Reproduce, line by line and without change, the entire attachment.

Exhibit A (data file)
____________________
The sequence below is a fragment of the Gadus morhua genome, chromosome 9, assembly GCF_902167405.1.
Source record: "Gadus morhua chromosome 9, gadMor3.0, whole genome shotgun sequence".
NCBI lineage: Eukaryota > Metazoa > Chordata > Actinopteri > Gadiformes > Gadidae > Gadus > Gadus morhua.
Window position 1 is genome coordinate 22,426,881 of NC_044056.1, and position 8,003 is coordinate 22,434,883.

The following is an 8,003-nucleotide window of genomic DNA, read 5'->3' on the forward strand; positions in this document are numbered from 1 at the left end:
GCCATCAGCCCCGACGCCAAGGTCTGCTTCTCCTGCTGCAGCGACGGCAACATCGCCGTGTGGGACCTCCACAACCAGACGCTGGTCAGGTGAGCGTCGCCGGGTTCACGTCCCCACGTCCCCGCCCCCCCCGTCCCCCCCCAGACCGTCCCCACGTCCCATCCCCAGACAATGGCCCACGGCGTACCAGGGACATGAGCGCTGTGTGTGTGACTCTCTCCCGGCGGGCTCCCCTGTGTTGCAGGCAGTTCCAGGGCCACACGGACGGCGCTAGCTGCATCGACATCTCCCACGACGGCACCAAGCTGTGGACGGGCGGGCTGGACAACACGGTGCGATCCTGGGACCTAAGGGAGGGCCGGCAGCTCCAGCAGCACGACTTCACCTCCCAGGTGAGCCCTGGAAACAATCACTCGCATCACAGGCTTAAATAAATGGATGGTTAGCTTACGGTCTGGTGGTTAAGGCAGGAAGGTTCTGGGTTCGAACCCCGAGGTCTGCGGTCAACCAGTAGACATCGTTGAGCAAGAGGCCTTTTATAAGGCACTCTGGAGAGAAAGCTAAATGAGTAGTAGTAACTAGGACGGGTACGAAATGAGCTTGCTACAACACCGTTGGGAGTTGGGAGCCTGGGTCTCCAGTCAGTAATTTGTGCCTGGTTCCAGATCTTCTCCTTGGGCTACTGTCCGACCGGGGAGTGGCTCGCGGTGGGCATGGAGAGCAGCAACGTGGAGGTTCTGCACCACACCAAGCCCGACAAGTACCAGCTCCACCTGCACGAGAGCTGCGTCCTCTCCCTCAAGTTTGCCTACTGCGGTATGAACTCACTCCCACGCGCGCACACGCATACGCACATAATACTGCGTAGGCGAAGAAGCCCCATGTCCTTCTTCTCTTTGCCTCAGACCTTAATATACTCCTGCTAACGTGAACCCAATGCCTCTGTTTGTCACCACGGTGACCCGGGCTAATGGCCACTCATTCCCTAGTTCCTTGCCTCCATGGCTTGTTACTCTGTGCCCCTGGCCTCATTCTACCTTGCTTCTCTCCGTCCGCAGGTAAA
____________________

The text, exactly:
The sequence below is a fragment of the Gadus morhua genome, chromosome 9, assembly GCF_902167405.1.
Source record: "Gadus morhua chromosome 9, gadMor3.0, whole genome shotgun sequence".
NCBI lineage: Eukaryota > Metazoa > Chordata > Actinopteri > Gadiformes > Gadidae > Gadus > Gadus morhua.
Window position 1 is genome coordinate 22,426,881 of NC_044056.1, and position 8,003 is coordinate 22,434,883.

The following is an 8,003-nucleotide window of genomic DNA, read 5'->3' on the forward strand; positions in this document are numbered from 1 at the left end:
GCCATCAGCCCCGACGCCAAGGTCTGCTTCTCCTGCTGCAGCGACGGCAACATCGCCGTGTGGGACCTCCACAACCAGACGCTGGTCAGGTGAGCGTCGCCGGGTTCACGTCCCCACGTCCCCGCCCCCCCCGTCCCCCCCCAGACCGTCCCCACGTCCCATCCCCAGACAATGGCCCACGGCGTACCAGGGACATGAGCGCTGTGTGTGTGACTCTCTCCCGGCGGGCTCCCCTGTGTTGCAGGCAGTTCCAGGGCCACACGGACGGCGCTAGCTGCATCGACATCTCCCACGACGGCACCAAGCTGTGGACGGGCGGGCTGGACAACACGGTGCGATCCTGGGACCTAAGGGAGGGCCGGCAGCTCCAGCAGCACGACTTCACCTCCCAGGTGAGCCCTGGAAACAATCACTCGCATCACAGGCTTAAATAAATGGATGGTTAGCTTACGGTCTGGTGGTTAAGGCAGGAAGGTTCTGGGTTCGAACCCCGAGGTCTGCGGTCAACCAGTAGACATCGTTGAGCAAGAGGCCTTTTATAAGGCACTCTGGAGAGAAAGCTAAATGAGTAGTAGTAACTAGGACGGGTACGAAATGAGCTTGCTACAACACCGTTGGGAGTTGGGAGCCTGGGTCTCCAGTCAGTAATTTGTGCCTGGTTCCAGATCTTCTCCTTGGGCTACTGTCCGACCGGGGAGTGGCTCGCGGTGGGCATGGAGAGCAGCAACGTGGAGGTTCTGCACCACACCAAGCCCGACAAGTACCAGCTCCACCTGCACGAGAGCTGCGTCCTCTCCCTCAAGTTTGCCTACTGCGGTATGAACTCACTCCCACGCGCGCACACGCATACGCACATAATACTGCGTAGGCGAAGAAGCCCCATGTCCTTCTTCTCTTTGCCTCAGACCTTAATATACTCCTGCTAACGTGAACCCAATGCCTCTGTTTGTCACCACGGTGACCCGGGCTAATGGCCACTCATTCCCTAGTTCCTTGCCTCCATGGCTTGTTACTCTGTGCCCCTGGCCTCATTCTACCTTGCTTCTCTCCGTCCGCAGGTAAA